Thursday, June 5, 2014

What's for Dinner, Ma (or, What I Would Have Named This Blog in an Alternate Universe)

Have you ever opened the fridge and realized that, even though it's full, there is nothing to eat? 

I know I have. 

It used to happen all the time when I was a kid (and would, invariably, end up in a parent answering back "There's lots of food! Open your eyes! And shut the fridge, you're wasting electricity!") and now, even though I am what some would claim to be a full-fledged adult, it still happens. 

I think the problem is that much of the kind of food I make (or claim to make) takes HOURS to cook - beans from scratch, brown rice, that sort of thing. So, because nobody wants to make food when they're not actually hungry, I don't think about it until it's too late, and then I end up making pasta and white rice. Ok. Not really. Not together, that is. Rice and vegetables. Or pasta and stuff. Unfortunately, this is really not an ideal diet, and also tends to happen when it's gotten late and I'm hangry, cranky, and about to eat our cat.

For years, I've been trying to combat this phenomenon, in a number of failed ways. I have tried: 

sooo muuuccch tunaaaaa....
- making weekly menus 
- an app with ideas of what's for dinner, so I can come up with menus on the fly
- notebooks with said dinner ideas
- creating a fb group called "what's for dinner," which failed miserably because most people (myself included) were too embarrassed to write down that what they had had for dinner was an egg on toast. 

There is another 'what's for dinner' group on fb, and, with all due love and respect to my friends in that group, it is seriously NOT what's actually for dinner. What it is, is another form of Pinterest Lying - Facebook Bragging. 'I made a chilled tomato bisque with tomatoes that I grew from scratch organically in my back yard, coq au vin with a chicken I raised myself, melon-endives-asparagus salad, and fresh sorbet made with the tears of the starving children in Africa. Oh, and I made all that while homeschooling my 8 children.' 


Anyway, I'm writing this post before I go try to get some beans cooked before I starve and get cranky and eat the cat, but in the meanwhile, I will share with you what is, actually, for dinner more often than not.

Pasta with Stuff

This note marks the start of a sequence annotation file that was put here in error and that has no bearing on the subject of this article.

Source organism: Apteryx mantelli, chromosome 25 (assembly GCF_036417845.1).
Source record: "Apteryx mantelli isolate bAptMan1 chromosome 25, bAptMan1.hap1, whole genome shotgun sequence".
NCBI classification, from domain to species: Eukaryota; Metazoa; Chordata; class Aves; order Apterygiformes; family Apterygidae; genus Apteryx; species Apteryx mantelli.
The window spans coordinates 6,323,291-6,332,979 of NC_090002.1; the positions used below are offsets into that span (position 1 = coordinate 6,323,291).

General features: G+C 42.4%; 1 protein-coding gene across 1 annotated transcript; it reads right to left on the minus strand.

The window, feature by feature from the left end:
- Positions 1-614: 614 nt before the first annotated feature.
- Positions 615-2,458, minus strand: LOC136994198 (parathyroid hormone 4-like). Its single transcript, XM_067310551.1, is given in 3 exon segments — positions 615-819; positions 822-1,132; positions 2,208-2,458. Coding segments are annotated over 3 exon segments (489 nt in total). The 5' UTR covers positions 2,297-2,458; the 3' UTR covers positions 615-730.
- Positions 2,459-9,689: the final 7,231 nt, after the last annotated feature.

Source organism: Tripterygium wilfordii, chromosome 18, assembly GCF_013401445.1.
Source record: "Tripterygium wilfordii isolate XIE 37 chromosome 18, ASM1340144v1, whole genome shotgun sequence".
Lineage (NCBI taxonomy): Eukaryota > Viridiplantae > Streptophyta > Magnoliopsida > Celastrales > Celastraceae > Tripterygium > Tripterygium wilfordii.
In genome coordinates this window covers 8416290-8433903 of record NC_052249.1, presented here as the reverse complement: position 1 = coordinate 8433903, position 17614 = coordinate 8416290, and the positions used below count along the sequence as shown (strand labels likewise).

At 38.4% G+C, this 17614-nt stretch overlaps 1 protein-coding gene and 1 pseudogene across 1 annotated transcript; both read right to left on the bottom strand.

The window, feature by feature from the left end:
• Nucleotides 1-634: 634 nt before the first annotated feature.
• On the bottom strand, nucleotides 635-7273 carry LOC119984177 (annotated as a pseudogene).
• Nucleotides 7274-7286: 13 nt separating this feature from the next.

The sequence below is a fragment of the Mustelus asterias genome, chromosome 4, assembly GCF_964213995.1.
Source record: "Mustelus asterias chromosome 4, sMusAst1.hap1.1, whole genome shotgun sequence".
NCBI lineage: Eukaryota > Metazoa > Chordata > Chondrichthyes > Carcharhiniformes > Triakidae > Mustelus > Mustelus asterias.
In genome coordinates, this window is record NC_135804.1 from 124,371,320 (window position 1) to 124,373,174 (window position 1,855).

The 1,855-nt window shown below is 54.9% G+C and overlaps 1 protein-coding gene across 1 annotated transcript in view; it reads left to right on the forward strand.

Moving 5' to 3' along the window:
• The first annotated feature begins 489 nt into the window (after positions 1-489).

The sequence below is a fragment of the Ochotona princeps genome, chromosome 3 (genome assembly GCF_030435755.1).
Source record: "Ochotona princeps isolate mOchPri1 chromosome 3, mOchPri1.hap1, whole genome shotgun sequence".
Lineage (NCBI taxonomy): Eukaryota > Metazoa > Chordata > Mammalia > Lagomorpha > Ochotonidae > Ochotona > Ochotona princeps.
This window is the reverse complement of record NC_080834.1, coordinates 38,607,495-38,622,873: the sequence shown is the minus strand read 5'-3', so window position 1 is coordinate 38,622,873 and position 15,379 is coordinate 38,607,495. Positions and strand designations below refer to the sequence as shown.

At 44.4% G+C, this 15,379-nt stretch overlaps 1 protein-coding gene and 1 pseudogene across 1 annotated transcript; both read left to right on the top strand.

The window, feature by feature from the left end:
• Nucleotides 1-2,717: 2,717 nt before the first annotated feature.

1. Heat water in your electric water kettle, in case it goes faster than on the stovetop, because you're starving and 2 minutes might be the difference between death and eating your cat. 
  2. Pour almost boiling water into pot. Add tsp of salt. Boil.
  3. Cook pasta according to cooking instructions if you like it slightly raw (aka al dente), more if you want it well done.
  4. Top with olive oil, garlic, and dried parsley (if you're feeling fancy, cook garlic in butter first); OR mix in soy sauce, peanut butter, and ginger; OR cottage cheese; OR  regular cheese; OR if you're feeling SUPER fancy and aren't starving, make a roux, add tuna, and make a lazy man's tuna casserole thing (do I need to give further explanations for that? Let me know and I will.) 
  5. Eat. (The pasta. Not the cat.)


  1. Like your blog!! And, I need tge lazy man's tuna casserole recipe. ..thanks.

    1. Thanks, and congrats on being the first blog-comment!

      It's basically a sauce made of butter, flour, milk + add-ons, I think at a ratio of 1:1:1:whatever you want. You can google the precise instructions (because it's supposed to be French and therefore they have an exact way of doing it blah blah blah) but what I do is, melt the butter (I try to not use a huuuge amount of butter, but you want a good tablespoon or two), add milk first and then flour gently (how much? Some. Like a tbs at a time until you like the consistency), and keep cooking on a low heat and stirring until you get a nice sauce consistency. It might clump and get huge bits of flour - to combat that just be careful and make sure there's lots of liquid when you add the flour, and a whisk will also help a lot. Then add 1-2 tins of tuna, some salt, maybe some nutmeg or pepper. The whole thing shouldn't take very long. Maybe 5 minutes? 10? Then dump onto pasta. Done.

      It also works with cheese to make a great cheese sauce.